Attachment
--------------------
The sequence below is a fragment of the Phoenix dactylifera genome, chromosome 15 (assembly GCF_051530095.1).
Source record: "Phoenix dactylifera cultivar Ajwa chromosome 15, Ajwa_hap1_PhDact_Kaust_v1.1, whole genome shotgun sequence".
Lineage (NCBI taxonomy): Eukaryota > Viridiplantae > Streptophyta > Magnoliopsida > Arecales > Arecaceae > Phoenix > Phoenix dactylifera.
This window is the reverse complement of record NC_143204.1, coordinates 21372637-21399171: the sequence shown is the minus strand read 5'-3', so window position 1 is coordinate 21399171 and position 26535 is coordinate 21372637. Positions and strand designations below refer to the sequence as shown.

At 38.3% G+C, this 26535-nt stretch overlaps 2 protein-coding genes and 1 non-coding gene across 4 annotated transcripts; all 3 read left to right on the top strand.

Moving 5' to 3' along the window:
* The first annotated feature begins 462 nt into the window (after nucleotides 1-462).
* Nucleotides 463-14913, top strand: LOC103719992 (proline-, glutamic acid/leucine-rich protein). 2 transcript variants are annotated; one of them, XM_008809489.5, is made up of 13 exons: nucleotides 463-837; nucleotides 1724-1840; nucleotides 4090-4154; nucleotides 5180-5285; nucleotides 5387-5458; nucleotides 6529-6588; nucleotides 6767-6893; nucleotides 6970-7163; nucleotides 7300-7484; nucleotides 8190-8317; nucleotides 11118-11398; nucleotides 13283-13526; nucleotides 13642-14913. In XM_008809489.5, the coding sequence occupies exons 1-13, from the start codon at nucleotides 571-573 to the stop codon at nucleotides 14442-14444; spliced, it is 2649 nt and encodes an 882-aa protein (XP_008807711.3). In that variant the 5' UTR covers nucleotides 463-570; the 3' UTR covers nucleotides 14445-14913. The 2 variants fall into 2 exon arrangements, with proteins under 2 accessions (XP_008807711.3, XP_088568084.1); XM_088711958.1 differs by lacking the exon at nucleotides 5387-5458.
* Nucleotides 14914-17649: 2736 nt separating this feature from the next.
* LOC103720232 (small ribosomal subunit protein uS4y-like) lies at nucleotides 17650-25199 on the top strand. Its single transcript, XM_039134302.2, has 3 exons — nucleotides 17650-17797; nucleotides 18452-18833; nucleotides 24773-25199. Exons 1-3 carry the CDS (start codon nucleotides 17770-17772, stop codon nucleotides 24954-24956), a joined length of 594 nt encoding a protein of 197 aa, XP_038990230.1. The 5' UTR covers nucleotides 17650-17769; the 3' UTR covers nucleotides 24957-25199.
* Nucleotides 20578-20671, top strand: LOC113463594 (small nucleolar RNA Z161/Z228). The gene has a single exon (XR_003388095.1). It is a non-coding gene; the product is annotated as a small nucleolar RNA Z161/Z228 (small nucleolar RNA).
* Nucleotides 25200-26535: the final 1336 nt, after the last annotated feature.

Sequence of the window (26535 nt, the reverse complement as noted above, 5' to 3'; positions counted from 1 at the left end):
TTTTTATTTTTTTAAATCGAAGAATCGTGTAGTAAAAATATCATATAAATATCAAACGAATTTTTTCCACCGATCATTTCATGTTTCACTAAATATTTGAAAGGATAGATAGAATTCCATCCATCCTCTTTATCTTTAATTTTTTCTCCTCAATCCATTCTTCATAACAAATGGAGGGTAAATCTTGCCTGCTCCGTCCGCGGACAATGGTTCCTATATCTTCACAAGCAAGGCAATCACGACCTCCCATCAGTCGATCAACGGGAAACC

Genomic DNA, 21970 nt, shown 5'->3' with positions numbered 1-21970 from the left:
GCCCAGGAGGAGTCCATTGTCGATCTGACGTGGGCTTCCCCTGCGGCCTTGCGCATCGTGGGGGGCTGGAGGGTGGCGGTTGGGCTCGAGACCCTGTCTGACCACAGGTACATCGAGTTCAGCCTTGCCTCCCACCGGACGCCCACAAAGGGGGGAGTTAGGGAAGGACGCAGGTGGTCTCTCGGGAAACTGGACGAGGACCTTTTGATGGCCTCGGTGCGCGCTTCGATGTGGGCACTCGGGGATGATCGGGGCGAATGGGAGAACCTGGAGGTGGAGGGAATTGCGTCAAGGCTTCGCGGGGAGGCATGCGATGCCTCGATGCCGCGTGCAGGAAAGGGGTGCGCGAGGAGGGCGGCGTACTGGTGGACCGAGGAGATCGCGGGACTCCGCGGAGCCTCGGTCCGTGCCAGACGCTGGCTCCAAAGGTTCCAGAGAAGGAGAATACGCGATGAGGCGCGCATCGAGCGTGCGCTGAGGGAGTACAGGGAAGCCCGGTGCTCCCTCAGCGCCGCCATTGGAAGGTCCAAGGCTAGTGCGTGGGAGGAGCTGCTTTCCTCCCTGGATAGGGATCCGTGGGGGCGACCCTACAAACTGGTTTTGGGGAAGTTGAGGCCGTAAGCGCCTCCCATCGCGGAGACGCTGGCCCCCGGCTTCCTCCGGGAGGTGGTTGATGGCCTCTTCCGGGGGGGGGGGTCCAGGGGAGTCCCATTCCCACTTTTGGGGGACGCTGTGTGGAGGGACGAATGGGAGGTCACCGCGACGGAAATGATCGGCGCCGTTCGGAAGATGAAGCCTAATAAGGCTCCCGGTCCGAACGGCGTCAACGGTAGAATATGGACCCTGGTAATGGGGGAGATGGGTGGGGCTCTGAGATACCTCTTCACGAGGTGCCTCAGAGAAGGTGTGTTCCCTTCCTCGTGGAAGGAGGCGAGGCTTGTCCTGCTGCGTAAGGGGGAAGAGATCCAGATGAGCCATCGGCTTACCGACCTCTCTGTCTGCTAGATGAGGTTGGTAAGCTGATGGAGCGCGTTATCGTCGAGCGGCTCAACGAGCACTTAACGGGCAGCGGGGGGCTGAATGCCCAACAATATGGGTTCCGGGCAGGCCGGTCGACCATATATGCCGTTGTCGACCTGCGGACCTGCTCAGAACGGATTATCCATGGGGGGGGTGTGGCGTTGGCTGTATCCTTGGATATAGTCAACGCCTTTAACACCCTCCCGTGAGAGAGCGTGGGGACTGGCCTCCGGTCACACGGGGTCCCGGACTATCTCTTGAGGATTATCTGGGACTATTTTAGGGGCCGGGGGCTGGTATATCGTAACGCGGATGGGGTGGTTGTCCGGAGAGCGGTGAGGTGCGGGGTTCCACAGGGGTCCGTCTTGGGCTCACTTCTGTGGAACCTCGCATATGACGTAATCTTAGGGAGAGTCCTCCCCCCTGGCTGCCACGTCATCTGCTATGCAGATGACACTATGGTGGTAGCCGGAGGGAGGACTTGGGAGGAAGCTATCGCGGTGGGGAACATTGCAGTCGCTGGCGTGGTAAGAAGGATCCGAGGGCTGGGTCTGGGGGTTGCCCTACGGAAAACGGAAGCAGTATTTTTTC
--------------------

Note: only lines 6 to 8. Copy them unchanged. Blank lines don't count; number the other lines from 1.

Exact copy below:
Moving 5' to 3' along the window:
* The first annotated feature begins 462 nt into the window (after nucleotides 1-462).
* Nucleotides 463-14913, top strand: LOC103719992 (proline-, glutamic acid/leucine-rich protein). 2 transcript variants are annotated; one of them, XM_008809489.5, is made up of 13 exons: nucleotides 463-837; nucleotides 1724-1840; nucleotides 4090-4154; nucleotides 5180-5285; nucleotides 5387-5458; nucleotides 6529-6588; nucleotides 6767-6893; nucleotides 6970-7163; nucleotides 7300-7484; nucleotides 8190-8317; nucleotides 11118-11398; nucleotides 13283-13526; nucleotides 13642-14913. In XM_008809489.5, the coding sequence occupies exons 1-13, from the start codon at nucleotides 571-573 to the stop codon at nucleotides 14442-14444; spliced, it is 2649 nt and encodes an 882-aa protein (XP_008807711.3). In that variant the 5' UTR covers nucleotides 463-570; the 3' UTR covers nucleotides 14445-14913. The 2 variants fall into 2 exon arrangements, with proteins under 2 accessions (XP_008807711.3, XP_088568084.1); XM_088711958.1 differs by lacking the exon at nucleotides 5387-5458.